The Ascent of E-Man R.I.P.: THE MAN IN THE GRAY FLANNEL SUITFortune Magazine, May 24, 1999

    (FORTUNE Magazine) – I grew up in a planned economy. Bureaucrats didn’t run everything: Small-business men were more or less free to buy and sell as they saw fit. But those who controlled the economy’s “commanding heights,” its key industries, were administrators rather than entrepreneurs, conformists who were valued less for their productivity than for their loyalty, whose career advancement depended on their political skill. For ordinary workers, the system had some benefits: It was hard to get ahead, but once you had a good job, your life was secure. Still, the economy was often appallingly inefficient and consistently unresponsive to consumer needs.

    No, I am not an immigrant from Eastern Europe. I’m talking about the U.S. economy of the ’50s and ’60s, when General Motors was the very model of a modern major company.

    In those days progressive thinkers like John Kenneth Galbraith used to ridicule economists who still believed what they had learned from Paul Samuelson’s textbook, which was that free markets could be counted on to match supply and demand. After all, business itself was clearly moving away from markets and toward planning. More and more of the economy was dominated by large corporations, and those corporations didn’t place much faith in the invisible hand. For example, AT&T owned it all–not just the long-distance lines, but the local phone systems, the factories that made telecommunications equipment, even the phones in your home. By contrast, in today’s cutting-edge e-businesses (see Cover Stories), the company often owns–or rather, rents–little but brainpower.

    That’s a long way from the era of the man in the gray flannel suit, when the great business empires were not run according to the principles of supply and demand: They were command-and-control systems, and people did what they were told. As technology grew more complex, as big corporations grew ever bigger, as computers made it easier to impose centralized control, it was clear to smart people that the economy would bear ever less resemblance to the competitive system described in obsolete economics textbooks.

    But over the past two decades the market has steadily gained ground–not only against socialism but against big-business capitalism. Large companies account for a steadily declining share of employment and value added. Moreover, even within corporations there is a growing tendency to rely on individual initiative, on independent profit centers free to take risks and do it their way. (True, sometimes individual initiative leads to something that looks like mass conformity–seen one Banana Republic, you’ve seen ’em all. But we’re talking about management here, not tastes.)

    The retreat of business bureaucracy in the face of the market was brought home to me recently when I joined the advisory board at Xcorp — a company formed in the ’80s by the merger of two pipeline operators. In the old days energy companies tried to be as vertically integrated as possible: to own the hydrocarbons in the ground, the gas pump, and everything in between. And Xcorp does own gas fields, pipelines, and utilities. But it is not, and does not try to be, vertically integrated: It buys and sells gas both at the wellhead and the destination, leases pipeline (and electrical-transmission) capacity both to and from other companies, buys and sells electricity, and in general acts more like a broker and market maker than a traditional corporation. It’s sort of like the difference between your father’s bank, which took money from its regular depositors and lent it out to its regular customers, and Goldman Sachs. Sure enough, the company’s pride and joy is a room filled with hundreds of casually dressed men and women staring at computer screens and barking into telephones, where cubic feet and megawatts are traded and packaged as if they were financial derivatives. (Instead of CNBC, though, the television screens on the floor show the Weather Channel.) The whole scene looks as if it had been constructed to illustrate the end of the corporation as we knew it.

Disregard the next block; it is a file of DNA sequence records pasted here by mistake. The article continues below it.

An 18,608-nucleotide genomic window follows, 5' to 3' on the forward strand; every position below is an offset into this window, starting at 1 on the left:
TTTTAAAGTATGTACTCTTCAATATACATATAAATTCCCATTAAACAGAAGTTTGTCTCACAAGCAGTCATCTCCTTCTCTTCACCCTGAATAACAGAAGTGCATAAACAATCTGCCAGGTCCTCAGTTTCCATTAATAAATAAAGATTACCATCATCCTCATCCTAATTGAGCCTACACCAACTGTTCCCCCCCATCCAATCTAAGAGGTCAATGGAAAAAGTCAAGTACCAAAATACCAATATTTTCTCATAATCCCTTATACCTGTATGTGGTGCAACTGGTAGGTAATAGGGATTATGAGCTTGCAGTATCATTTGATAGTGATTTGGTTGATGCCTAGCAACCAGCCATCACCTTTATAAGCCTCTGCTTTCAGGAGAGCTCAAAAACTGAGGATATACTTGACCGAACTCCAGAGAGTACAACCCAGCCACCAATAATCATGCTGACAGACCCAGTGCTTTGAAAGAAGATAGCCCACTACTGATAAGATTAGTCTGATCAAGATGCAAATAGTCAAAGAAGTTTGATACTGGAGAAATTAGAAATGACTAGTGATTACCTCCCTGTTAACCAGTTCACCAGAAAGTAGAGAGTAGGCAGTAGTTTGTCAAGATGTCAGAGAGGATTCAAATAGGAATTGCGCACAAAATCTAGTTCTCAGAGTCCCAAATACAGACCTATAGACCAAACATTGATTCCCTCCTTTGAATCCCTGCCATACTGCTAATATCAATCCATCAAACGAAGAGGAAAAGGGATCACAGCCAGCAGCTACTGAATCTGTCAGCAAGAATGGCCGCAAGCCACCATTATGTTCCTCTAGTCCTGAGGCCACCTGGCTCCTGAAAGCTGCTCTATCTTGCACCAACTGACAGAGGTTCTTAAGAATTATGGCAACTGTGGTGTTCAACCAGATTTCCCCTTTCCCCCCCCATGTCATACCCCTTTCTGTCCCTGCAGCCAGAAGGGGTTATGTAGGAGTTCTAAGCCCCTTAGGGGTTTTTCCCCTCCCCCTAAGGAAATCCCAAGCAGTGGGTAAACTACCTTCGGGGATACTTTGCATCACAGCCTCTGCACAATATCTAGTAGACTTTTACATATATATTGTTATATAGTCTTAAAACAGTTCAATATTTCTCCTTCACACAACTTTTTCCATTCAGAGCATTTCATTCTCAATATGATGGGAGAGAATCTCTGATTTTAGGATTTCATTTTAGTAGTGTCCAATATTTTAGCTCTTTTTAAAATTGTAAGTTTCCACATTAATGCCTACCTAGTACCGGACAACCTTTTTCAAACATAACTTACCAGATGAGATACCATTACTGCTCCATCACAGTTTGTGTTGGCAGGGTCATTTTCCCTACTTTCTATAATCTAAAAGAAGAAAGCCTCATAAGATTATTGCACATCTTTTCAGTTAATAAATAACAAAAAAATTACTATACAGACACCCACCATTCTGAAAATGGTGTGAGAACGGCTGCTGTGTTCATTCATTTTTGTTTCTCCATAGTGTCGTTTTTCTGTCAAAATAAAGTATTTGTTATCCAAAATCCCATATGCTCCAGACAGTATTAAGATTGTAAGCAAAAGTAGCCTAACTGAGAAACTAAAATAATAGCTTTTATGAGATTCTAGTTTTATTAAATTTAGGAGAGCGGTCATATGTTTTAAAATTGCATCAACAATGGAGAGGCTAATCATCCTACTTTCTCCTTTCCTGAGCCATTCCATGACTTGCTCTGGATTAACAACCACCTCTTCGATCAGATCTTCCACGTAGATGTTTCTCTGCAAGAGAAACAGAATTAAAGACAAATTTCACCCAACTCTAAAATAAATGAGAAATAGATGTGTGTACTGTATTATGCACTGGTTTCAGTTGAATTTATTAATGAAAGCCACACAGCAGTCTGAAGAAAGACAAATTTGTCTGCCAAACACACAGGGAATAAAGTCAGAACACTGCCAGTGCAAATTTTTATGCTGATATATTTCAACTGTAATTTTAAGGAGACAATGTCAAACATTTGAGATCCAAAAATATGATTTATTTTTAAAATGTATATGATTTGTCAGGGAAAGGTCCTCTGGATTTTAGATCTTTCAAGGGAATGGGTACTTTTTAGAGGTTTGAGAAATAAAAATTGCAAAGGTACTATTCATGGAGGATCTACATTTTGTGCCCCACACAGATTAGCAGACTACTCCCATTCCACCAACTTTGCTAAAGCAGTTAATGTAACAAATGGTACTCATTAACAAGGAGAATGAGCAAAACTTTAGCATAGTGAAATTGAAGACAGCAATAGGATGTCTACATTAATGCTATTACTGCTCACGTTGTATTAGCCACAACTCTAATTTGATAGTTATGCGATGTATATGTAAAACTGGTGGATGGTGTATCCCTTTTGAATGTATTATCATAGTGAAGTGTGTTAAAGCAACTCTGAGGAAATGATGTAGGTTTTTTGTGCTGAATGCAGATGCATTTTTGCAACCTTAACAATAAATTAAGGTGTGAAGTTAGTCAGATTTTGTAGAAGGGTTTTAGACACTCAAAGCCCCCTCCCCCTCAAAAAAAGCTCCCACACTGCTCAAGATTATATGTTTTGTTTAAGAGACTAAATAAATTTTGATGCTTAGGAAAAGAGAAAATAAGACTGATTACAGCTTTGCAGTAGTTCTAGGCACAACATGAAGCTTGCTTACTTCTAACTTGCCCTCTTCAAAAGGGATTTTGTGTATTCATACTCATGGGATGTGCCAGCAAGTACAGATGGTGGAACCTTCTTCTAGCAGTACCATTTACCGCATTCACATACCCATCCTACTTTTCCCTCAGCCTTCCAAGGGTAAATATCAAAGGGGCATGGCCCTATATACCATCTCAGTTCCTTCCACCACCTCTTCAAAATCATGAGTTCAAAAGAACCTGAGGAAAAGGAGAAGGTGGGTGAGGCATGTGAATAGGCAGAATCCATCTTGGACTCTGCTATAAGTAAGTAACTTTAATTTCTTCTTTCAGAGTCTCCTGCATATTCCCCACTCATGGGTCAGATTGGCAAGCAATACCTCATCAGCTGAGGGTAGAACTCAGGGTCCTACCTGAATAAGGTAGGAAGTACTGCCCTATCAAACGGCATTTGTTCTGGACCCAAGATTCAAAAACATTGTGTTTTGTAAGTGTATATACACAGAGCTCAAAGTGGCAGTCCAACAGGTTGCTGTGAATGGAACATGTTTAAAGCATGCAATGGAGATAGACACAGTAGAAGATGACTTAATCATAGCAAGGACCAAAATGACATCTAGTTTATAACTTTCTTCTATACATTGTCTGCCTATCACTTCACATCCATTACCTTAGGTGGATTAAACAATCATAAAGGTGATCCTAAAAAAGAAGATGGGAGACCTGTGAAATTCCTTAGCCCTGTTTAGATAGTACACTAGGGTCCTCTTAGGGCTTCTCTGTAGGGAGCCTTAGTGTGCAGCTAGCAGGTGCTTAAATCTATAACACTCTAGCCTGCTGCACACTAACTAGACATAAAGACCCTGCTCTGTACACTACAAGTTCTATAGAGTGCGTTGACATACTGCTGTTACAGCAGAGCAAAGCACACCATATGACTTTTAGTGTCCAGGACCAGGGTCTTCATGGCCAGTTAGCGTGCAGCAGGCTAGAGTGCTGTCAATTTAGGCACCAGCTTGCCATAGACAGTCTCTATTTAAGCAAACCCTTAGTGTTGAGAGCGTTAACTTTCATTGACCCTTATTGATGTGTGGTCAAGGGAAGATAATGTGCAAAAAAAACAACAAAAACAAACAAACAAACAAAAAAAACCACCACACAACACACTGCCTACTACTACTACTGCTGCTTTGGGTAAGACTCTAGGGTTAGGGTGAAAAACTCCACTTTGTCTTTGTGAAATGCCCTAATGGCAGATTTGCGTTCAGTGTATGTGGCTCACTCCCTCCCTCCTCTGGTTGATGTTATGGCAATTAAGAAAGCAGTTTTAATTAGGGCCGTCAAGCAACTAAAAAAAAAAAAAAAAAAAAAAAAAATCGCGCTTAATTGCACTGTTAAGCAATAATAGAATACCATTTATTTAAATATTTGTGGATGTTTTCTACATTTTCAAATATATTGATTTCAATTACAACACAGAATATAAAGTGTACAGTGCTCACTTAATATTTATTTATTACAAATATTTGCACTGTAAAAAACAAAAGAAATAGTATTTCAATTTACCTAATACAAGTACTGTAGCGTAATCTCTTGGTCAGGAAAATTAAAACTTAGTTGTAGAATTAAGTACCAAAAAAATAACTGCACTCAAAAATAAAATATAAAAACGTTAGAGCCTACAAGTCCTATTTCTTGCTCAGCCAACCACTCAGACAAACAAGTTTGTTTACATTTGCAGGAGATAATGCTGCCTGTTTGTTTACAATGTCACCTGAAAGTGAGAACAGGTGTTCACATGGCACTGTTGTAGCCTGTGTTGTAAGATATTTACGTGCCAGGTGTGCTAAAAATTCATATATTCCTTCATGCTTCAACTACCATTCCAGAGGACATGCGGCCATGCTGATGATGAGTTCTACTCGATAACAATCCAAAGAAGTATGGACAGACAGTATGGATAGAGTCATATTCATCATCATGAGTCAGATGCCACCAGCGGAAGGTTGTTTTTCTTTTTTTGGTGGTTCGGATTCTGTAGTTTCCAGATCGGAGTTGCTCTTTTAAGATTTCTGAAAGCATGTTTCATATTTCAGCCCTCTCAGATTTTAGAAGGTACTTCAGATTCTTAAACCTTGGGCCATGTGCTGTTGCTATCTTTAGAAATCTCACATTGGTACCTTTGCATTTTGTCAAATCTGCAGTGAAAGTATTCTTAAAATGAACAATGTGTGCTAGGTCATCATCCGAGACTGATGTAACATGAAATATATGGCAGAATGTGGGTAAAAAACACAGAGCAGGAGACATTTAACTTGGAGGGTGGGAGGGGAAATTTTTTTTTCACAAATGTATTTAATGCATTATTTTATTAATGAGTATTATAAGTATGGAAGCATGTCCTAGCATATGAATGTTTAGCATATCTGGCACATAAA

What happened to the man in the gray flannel suit? No doubt he was partly a victim of sex (er, I mean gender) and drugs and rock & roll–that is, of social change. He was also a victim of information technology, which ended up deconstructing instead of reinforcing the corporation. But probably the biggest force has been a change in ideology, the shift to pro-market policies. It’s not that government has vanished from the marketplace. It’s still a good guess that in a completely unregulated phone market, long-distance companies would buy up local-access companies and deny their customers the right to connect to rivals, and that the evil empire–or at least monopoly capitalism–would rise again. However, what we have instead in a growing number of markets–phones, gas, electricity today, probably computer operating systems and high-speed Net access tomorrow–is a combination of deregulation that lets new competitors enter and “common carrier” regulation that prevents middlemen from playing favorites, making freewheeling markets possible.

    Who would have thunk it? The millennial economy turns out to look more like Adam Smith’s vision–or better yet, that of the Victorian economist Alfred Marshall–than the corporatist future predicted by generations of corporate pundits. Get those old textbooks out of the attic: they’re more relevant than ever.